SMS becomes e-mail and chat – Safaricom implements new service and others will follow shortly
In issue 452 in May 2009 we asked what the difference was between e-mail and SMS? Answer: A different interface and one has a far more limited length of message. The moment has now arrived at which the distinction between the two will now become completely blurred. Russell Southwood talks to Jeremy George, the COO of ForgetMeNot Africa about the implementation of a new service called Kipokezi which has just launched with Safaricom.
ForgetMeNot Africa’s implementation means that all standard phones that can SMS can be turned into phones that can use e-mail and chat. The company sets up a gateway for the operator that translates SMS into e-mail and vice-versa. So for example, if your message is longer than a single SMS it will go out as two linked SMS messages and it will also be possible to send it to e-mail addresses.
Users need to register but there is a simple “auto-register” procedure. The user then simply simply adds a contact and gets a number to send the e-mail to. The user can also set up a chat with another user by just adding “chat”. Everyone registered gets their own e-mail address which is “Yournumber@safaricom.com
So now 15 million mobile phone subscribers in Kenya – over a third of the country’s
population - will now be able to access email and online chat regardless of the make and model of their mobile phone. The new Kipokezi service is being rolled out by Kenya’s largest telecoms operator, Safaricom, suppliers of mobile phone connectivity for almost 9 in 10 Kenyan mobile phone subscribers.
Safaricom CEO, Michael Joseph pointed out that it has been “the price of Internet-ready phones that has kept many Kenyans off the web,a trend we are determined to
Change”. According to the company, 3.5 million out of the 5 million Kenyans who access the Internet do so through their 3G network. He believes that it will be widely used by the tech-savvy youth of Kenya, particularly for chat services like MSN Messenger, Yahoo!, Windows Live and Gtalk so that users can send and receive messages and invitations globally.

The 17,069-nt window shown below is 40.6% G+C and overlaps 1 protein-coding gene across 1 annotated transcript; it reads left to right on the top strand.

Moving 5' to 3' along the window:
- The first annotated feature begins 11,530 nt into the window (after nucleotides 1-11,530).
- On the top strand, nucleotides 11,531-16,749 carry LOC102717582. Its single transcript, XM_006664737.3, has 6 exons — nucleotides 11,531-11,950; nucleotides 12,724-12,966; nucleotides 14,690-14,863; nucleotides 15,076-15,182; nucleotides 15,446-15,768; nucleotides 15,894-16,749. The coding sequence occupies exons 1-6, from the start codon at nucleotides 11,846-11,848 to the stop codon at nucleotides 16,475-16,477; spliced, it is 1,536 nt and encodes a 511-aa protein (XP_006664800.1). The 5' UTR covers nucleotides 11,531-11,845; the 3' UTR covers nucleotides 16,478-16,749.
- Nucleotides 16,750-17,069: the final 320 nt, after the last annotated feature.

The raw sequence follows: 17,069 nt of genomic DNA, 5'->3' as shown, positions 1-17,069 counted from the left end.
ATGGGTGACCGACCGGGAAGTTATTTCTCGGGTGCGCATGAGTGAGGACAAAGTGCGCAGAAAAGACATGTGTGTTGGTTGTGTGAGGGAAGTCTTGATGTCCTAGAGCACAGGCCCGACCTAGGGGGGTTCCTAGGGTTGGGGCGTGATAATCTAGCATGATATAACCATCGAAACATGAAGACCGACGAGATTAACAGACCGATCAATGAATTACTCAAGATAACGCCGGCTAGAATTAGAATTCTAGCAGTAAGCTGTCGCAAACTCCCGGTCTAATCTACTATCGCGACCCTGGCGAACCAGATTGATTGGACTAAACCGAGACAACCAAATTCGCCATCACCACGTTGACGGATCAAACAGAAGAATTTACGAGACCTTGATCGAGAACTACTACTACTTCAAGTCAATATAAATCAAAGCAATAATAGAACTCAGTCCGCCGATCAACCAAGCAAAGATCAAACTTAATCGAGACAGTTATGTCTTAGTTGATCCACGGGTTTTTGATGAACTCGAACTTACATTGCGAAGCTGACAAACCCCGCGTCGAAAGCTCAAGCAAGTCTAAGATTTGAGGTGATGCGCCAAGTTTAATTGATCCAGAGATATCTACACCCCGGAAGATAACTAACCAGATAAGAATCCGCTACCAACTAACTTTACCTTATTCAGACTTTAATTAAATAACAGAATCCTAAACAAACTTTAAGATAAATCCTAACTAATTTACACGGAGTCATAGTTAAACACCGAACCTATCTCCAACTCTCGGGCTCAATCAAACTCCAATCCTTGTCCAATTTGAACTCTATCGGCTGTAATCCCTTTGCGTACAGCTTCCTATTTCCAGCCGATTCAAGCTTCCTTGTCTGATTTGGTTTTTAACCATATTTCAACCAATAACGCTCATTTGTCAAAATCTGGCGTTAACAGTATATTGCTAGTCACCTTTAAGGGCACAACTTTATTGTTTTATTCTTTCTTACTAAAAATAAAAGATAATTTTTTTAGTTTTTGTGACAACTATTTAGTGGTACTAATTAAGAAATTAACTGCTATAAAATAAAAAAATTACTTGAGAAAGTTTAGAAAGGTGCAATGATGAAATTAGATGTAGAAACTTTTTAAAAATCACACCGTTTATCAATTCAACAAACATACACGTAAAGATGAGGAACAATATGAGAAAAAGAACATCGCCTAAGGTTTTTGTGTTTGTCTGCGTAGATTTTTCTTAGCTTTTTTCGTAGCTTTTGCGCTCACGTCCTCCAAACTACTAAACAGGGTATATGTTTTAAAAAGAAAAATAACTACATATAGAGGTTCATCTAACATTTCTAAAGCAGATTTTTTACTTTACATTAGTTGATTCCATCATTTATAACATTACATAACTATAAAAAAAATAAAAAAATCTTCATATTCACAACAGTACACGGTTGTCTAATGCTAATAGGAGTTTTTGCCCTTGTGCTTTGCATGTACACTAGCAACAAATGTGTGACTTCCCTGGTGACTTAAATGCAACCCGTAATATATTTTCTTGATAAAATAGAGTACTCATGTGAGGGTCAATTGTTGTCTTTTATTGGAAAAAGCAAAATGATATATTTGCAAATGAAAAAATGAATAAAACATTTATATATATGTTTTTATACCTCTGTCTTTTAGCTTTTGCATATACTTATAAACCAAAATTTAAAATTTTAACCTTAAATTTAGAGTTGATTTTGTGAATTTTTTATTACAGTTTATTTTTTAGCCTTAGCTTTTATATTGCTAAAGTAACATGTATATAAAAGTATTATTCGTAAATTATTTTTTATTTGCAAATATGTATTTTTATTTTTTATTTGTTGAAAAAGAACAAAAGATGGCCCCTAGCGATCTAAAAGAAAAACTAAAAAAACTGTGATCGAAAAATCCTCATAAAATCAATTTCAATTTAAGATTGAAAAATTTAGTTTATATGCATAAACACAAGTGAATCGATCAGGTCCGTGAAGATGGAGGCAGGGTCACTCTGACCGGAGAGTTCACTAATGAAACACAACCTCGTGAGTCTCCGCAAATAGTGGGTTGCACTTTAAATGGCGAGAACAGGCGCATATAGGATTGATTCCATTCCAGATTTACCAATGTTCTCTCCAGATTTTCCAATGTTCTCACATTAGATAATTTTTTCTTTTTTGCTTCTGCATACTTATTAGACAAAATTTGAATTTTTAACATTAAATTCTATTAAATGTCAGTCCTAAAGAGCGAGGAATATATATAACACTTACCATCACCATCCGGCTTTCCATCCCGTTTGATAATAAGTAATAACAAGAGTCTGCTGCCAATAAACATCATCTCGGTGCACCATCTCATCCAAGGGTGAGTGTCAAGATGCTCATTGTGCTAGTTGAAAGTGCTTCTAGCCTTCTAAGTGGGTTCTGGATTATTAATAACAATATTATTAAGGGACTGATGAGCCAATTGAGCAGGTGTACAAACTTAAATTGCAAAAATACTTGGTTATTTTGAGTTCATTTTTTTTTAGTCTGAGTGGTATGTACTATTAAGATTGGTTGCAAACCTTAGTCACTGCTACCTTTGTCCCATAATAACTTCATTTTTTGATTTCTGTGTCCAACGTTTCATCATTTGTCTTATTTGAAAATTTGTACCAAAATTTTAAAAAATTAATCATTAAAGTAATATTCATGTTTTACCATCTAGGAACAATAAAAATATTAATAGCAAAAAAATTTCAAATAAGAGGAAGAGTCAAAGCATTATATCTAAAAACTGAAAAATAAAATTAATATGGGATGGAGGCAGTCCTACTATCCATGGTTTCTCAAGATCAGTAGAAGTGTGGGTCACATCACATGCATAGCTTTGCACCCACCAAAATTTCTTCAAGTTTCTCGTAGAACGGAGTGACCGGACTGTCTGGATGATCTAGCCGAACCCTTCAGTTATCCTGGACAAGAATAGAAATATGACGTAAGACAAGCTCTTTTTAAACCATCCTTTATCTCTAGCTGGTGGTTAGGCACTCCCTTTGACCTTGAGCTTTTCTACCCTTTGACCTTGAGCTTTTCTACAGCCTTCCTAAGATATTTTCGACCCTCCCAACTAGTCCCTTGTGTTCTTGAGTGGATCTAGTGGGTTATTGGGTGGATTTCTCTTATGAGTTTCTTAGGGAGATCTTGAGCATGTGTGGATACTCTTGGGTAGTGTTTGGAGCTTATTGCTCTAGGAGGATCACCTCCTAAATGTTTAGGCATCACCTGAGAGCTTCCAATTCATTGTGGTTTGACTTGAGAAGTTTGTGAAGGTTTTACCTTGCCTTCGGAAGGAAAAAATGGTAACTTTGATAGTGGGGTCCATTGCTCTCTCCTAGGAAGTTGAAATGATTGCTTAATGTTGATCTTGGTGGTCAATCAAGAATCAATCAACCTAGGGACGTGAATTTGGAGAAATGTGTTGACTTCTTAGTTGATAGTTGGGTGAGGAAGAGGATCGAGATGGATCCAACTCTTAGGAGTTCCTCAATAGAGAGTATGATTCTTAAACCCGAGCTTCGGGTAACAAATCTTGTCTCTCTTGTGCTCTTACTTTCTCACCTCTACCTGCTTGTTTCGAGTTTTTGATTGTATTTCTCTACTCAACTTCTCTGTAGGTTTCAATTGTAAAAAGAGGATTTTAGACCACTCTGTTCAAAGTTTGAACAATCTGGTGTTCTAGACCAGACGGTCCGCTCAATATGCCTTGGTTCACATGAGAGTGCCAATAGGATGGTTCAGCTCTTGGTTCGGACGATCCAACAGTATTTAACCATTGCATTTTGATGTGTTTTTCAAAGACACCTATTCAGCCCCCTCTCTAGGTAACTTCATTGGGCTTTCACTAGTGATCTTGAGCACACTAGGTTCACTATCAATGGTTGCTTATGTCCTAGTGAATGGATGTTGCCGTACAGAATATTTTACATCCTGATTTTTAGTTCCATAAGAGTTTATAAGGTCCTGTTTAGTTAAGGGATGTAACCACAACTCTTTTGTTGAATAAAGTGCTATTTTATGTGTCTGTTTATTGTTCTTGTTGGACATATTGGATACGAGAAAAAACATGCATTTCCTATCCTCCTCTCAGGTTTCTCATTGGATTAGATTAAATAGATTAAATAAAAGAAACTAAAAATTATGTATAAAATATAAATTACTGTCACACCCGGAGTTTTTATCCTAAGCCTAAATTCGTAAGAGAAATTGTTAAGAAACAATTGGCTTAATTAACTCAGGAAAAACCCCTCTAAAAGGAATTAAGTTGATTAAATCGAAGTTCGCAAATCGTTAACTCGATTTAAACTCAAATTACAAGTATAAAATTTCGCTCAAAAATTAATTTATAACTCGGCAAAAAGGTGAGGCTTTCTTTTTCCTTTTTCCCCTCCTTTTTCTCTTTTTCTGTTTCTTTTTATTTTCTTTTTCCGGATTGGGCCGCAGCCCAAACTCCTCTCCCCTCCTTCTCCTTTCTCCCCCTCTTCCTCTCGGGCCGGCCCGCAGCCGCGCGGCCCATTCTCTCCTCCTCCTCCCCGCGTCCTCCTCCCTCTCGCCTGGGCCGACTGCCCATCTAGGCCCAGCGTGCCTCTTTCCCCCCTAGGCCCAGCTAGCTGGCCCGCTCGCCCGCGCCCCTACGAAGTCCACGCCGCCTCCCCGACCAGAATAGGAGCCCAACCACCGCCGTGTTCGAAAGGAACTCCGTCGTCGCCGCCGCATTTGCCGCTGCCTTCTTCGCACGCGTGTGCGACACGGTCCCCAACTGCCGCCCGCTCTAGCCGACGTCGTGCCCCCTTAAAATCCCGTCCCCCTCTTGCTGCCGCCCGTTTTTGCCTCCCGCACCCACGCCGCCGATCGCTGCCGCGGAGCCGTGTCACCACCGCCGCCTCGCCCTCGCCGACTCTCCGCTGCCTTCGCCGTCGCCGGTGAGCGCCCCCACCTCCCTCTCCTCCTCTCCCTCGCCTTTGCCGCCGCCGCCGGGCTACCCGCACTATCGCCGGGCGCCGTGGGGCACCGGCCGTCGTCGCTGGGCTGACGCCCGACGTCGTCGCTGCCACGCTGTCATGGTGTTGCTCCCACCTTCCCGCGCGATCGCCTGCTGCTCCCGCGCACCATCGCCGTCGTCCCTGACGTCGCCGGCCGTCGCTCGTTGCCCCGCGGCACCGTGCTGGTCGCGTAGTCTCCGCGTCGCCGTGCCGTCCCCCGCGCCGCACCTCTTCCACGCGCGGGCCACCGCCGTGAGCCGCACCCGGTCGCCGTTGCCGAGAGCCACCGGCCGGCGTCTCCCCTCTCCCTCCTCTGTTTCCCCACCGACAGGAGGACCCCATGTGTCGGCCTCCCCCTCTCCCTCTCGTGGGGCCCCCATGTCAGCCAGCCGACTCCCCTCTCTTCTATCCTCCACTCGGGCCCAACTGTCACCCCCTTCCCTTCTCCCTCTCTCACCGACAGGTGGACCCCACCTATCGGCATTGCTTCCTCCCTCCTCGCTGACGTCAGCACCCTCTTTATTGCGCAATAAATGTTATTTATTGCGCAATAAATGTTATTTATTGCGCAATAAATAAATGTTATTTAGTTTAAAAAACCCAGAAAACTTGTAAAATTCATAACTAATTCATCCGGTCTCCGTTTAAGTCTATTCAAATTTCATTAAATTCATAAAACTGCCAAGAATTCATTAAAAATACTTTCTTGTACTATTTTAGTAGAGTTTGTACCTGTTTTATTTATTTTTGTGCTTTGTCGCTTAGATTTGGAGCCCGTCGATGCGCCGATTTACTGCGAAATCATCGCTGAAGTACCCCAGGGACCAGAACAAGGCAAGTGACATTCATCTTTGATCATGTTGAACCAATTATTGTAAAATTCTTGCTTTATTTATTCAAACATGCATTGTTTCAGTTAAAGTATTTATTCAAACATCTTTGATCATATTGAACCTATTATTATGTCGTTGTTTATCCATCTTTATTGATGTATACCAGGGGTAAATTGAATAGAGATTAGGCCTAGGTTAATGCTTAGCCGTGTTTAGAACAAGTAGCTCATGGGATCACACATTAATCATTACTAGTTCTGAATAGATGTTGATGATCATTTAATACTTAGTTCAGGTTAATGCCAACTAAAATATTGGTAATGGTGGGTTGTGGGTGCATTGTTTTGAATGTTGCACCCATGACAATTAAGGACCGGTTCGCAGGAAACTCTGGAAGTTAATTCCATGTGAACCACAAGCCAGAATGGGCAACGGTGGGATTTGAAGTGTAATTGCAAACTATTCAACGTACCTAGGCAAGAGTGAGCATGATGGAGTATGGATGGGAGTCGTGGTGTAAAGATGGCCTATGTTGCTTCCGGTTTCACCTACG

The only downside is that if your message is two SMSs long, you pay for two SMSs to send it but you pay nothing to receive it. However, Safaricom’s tariff for chat is a third of the cost for e-mail as most chat messages are shorter. Another network ForgetMeNot Africa is working with is looking at a chat tariff that will be one sixth of the e-mail rate.
So is the service being picked up anywhere else on the continent? Econet Lesotho implemented it at the end of last year and has already got a “high single figures percentage figure registered” out of their total subscriber base.
ForgetMeNot Africa is also working with another half dozen operators on implementation: one in Southern Africa (which is just a few weeks away from launch); a couple in West Africa; and a couple in East Africa (which are at the trial stage).
In several previous stories in the last year, we have talked about how the Internet in Africa will gain “critical mass” over the next two years. The blurring of the distinction between SMS and e-mail is another clear step in that direction. Users just want to communicate and they want to be able to do that as easily as possible.